The agency’s managers had to find a new job description.
This they did by reinventing their organization as funder of R&D that fell between the cracks of the self-defined warfighting missions of the individual services, or that senior military officers, few of whom could claim much technical expertise, overlooked, ignored, or dismissed. The need was plain, and still is.
The armed forces have sometimes done a good job with advanced technologies, as the Air Force showed with the Minuteman missile and the Navy with Polaris. But not always. The Army’s Future Combat System, an overambitious effort to integrate manned and unmanned systems, spent some $20 billion on R&D. When finally canceled in 2009, after nearly a decade, those billions left hardly a trace on fielded weaponry.
DARPA itself has had successes and failures. In pushing stealth in the 1970s it had to overcome an indifferent Air Force run by pilots brought up to engage in aerial combat. These airmen had no wish to hide from the enemy—the more so in subsonic aircraft with flight characteristics so poor they could not stay airborne without computer assistance no matter a pilot’s top-gun skills. Unsurprisingly, the service dragged its collective feet. DARPA prevailed because of strong backing from high-level civilians elsewhere in the Pentagon. But with the stillborn arsenal ship, intended as a platform for precision-targeted smart munitions, the agency could not; the Navy soon abandoned the program for lack of internal support.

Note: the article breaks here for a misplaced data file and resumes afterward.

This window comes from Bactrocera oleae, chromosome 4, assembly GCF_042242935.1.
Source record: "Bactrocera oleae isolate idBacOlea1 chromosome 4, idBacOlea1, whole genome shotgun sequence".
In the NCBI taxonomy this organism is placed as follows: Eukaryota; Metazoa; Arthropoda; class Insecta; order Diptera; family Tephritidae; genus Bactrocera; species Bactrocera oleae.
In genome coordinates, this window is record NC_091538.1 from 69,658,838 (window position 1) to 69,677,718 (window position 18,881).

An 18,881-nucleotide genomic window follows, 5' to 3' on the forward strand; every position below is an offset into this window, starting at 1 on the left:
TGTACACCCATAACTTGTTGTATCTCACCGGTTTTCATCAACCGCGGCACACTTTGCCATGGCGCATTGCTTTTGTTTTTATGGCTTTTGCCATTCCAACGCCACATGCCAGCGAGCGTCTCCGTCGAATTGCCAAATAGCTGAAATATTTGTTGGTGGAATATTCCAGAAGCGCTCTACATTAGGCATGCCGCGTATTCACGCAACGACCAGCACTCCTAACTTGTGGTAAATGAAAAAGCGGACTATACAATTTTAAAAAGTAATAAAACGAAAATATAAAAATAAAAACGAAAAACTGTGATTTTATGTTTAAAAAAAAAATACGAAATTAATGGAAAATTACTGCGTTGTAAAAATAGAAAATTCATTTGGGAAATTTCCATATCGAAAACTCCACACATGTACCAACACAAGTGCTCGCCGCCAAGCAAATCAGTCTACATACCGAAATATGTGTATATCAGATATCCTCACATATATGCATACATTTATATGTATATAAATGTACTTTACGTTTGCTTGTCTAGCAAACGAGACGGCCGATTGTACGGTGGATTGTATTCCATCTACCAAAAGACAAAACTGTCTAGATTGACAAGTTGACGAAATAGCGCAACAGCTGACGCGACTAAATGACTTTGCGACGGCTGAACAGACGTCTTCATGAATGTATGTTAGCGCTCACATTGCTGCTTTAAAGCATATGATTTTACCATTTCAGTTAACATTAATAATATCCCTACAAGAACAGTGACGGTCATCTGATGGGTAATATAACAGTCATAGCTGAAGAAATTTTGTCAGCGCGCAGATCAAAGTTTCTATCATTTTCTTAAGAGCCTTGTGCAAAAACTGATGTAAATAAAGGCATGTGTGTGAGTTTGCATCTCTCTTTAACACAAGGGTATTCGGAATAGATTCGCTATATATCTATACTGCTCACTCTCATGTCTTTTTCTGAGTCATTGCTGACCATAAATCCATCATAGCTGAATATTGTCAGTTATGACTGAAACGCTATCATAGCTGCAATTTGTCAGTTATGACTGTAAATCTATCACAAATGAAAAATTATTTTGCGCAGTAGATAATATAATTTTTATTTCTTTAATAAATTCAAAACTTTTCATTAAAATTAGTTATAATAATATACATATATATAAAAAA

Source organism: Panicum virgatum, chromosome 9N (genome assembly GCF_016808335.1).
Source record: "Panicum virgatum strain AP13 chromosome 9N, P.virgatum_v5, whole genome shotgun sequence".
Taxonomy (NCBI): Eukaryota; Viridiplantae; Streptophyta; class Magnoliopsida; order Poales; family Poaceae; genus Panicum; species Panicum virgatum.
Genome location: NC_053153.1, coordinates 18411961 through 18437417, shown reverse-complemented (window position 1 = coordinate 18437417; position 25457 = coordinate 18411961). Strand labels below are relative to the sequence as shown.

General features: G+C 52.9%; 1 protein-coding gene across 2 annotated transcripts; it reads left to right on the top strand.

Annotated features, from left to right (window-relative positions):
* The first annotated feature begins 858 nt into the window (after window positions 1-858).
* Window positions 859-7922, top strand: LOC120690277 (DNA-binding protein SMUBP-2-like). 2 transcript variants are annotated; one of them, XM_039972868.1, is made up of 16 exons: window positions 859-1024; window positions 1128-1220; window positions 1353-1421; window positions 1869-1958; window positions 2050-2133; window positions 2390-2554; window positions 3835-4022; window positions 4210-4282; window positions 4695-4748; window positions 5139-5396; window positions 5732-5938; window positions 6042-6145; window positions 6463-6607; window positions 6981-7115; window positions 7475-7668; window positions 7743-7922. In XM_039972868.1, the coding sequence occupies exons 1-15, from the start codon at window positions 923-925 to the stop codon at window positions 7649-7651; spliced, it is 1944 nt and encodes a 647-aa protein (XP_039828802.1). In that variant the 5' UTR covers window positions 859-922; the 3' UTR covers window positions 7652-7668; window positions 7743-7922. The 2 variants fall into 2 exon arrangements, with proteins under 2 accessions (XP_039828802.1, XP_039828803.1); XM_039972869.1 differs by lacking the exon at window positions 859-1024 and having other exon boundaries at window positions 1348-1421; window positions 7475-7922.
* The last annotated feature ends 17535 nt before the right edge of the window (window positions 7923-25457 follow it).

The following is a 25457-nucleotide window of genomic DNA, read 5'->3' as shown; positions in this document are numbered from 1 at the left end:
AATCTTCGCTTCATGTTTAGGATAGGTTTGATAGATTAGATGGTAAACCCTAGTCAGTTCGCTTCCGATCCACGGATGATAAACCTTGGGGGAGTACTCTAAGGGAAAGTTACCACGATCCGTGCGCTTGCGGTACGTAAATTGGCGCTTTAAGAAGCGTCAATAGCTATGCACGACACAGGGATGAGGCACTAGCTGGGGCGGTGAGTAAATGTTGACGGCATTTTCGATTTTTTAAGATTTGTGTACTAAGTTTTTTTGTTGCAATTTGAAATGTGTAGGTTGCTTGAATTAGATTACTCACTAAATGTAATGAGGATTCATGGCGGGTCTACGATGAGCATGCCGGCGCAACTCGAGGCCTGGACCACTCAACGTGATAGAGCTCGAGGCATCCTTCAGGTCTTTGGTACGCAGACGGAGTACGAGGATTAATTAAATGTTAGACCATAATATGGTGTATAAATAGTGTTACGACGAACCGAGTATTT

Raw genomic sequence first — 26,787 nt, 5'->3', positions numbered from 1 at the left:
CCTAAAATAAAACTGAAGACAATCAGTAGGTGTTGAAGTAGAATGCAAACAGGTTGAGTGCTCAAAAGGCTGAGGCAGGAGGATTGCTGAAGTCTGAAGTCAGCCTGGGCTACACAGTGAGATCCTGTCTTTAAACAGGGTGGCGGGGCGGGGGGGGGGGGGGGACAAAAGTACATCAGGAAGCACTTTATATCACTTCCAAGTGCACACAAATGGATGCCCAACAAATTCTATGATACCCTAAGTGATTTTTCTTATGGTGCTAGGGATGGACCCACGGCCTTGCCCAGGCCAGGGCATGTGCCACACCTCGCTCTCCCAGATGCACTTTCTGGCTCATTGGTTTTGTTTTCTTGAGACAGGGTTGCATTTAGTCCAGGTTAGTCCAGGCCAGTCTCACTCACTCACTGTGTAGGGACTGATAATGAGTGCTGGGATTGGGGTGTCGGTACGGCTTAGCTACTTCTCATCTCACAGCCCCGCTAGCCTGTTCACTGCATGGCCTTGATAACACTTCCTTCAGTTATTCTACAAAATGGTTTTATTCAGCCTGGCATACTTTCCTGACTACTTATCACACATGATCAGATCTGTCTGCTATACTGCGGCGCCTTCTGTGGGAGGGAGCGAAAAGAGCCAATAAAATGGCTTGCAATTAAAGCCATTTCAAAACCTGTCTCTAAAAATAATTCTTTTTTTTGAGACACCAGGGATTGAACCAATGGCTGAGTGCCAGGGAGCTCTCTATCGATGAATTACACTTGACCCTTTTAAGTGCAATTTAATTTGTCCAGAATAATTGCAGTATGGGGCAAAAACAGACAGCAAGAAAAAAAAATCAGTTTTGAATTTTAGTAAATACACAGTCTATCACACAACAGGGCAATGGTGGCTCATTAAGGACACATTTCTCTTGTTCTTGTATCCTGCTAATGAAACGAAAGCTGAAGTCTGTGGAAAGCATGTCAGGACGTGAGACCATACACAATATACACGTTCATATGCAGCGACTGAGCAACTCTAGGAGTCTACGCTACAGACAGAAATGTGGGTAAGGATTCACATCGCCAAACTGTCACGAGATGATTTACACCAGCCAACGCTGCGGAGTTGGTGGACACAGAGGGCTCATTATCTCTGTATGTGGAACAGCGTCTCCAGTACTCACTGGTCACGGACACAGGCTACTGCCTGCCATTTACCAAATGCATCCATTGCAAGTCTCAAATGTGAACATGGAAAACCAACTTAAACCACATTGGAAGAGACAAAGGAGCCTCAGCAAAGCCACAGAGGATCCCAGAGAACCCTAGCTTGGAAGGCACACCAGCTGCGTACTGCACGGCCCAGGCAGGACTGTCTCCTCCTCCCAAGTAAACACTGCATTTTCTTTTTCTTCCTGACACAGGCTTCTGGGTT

In breathless journalistic accounts and elsewhere, DARPA’s place and function within the Department of Defense has been frequently misunderstood. Although DARPA has always funded some basic research, this is not its primary function. One of its new initiatives, for example, seeks ways to beam energy over long distances through the atmosphere. Research will be part of this, but—like GPS—it is more nearly an engineering project. If successful, the work could have spinoff potential, perhaps even as an enabler for space-based solar power. But this is not DARPA’s goal; it seeks practical means to power far-flung military bases in the Pacific in order to avoid endangering supply ships and cargo aircraft that would be subject to attack in the event of war with China.